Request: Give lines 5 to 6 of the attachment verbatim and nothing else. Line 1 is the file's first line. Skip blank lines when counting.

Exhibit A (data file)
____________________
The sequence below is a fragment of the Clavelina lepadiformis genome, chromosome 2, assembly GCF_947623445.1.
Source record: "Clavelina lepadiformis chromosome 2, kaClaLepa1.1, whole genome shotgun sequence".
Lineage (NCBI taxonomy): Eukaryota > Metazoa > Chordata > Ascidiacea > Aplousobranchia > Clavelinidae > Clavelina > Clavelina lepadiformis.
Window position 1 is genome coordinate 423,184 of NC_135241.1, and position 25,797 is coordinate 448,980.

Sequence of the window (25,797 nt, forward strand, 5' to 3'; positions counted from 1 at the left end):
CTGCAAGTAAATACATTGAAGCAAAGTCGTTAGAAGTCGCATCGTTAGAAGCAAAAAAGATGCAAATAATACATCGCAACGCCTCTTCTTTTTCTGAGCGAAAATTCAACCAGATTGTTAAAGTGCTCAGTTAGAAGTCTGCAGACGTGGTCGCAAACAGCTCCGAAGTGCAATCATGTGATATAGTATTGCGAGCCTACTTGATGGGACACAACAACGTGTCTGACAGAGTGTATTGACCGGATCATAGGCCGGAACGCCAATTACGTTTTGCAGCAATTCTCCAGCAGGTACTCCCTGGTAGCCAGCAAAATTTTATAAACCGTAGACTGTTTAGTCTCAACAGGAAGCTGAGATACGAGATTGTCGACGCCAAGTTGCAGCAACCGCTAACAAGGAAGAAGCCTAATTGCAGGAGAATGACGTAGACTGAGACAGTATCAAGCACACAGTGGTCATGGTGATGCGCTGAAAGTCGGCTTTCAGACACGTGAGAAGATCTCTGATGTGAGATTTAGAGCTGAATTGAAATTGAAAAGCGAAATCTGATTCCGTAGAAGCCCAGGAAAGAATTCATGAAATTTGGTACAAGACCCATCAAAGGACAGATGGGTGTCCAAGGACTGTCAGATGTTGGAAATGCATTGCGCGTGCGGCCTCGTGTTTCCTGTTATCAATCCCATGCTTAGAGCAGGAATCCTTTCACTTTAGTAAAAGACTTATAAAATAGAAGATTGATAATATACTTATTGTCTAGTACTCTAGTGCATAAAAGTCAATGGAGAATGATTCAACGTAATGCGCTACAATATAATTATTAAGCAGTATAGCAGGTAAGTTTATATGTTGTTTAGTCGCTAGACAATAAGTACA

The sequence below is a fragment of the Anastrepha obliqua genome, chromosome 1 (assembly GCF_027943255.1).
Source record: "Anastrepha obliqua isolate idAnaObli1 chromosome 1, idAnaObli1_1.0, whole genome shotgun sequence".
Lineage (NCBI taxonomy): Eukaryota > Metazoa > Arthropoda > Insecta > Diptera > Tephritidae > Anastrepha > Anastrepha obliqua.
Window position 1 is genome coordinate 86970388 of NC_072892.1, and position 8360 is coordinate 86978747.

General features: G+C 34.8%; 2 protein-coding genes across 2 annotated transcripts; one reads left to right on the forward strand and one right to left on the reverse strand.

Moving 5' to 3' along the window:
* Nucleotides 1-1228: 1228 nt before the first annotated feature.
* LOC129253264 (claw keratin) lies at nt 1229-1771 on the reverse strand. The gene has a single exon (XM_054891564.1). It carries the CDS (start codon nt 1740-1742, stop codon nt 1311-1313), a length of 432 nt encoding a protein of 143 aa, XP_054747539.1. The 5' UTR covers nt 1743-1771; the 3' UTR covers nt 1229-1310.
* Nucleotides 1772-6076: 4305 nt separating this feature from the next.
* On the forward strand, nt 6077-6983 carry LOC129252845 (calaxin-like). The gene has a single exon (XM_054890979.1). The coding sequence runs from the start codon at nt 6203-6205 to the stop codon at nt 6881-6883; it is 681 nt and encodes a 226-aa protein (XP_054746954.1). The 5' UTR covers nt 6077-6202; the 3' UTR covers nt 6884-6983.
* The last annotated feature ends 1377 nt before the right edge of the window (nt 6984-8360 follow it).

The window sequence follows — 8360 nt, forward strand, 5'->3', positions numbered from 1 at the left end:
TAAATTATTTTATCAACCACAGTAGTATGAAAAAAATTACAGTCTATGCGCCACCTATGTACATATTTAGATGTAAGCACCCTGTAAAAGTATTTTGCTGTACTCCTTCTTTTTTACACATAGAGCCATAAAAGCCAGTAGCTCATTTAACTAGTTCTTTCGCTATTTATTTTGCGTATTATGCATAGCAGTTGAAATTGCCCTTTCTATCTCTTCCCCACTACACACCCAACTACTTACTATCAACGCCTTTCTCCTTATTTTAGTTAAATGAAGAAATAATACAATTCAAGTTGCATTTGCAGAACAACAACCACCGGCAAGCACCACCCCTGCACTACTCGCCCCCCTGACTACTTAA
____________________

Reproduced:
Sequence of the window (25,797 nt, forward strand, 5' to 3'; positions counted from 1 at the left end):
CTGCAAGTAAATACATTGAAGCAAAGTCGTTAGAAGTCGCATCGTTAGAAGCAAAAAAGATGCAAATAATACATCGCAACGCCTCTTCTTTTTCTGAGCGAAAATTCAACCAGATTGTTAAAGTGCTCAGTTAGAAGTCTGCAGACGTGGTCGCAAACAGCTCCGAAGTGCAATCATGTGATATAGTATTGCGAGCCTACTTGATGGGACACAACAACGTGTCTGACAGAGTGTATTGACCGGATCATAGGCCGGAACGCCAATTACGTTTTGCAGCAATTCTCCAGCAGGTACTCCCTGGTAGCCAGCAAAATTTTATAAACCGTAGACTGTTTAGTCTCAACAGGAAGCTGAGATACGAGATTGTCGACGCCAAGTTGCAGCAACCGCTAACAAGGAAGAAGCCTAATTGCAGGAGAATGACGTAGACTGAGACAGTATCAAGCACACAGTGGTCATGGTGATGCGCTGAAAGTCGGCTTTCAGACACGTGAGAAGATCTCTGATGTGAGATTTAGAGCTGAATTGAAATTGAAAAGCGAAATCTGATTCCGTAGAAGCCCAGGAAAGAATTCATGAAATTTGGTACAAGACCCATCAAAGGACAGATGGGTGTCCAAGGACTGTCAGATGTTGGAAATGCATTGCGCGTGCGGCCTCGTGTTTCCTGTTATCAATCCCATGCTTAGAGCAGGAATCCTTTCACTTTAGTAAAAGACTTATAAAATAGAAGATTGATAATATACTTATTGTCTAGTACTCTAGTGCATAAAAGTCAATGGAGAATGATTCAACGTAATGCGCTACAATATAATTATTAAGCAGTATAGCAGGTAAGTTTATATGTTGTTTAGTCGCTAGACAATAAGTACA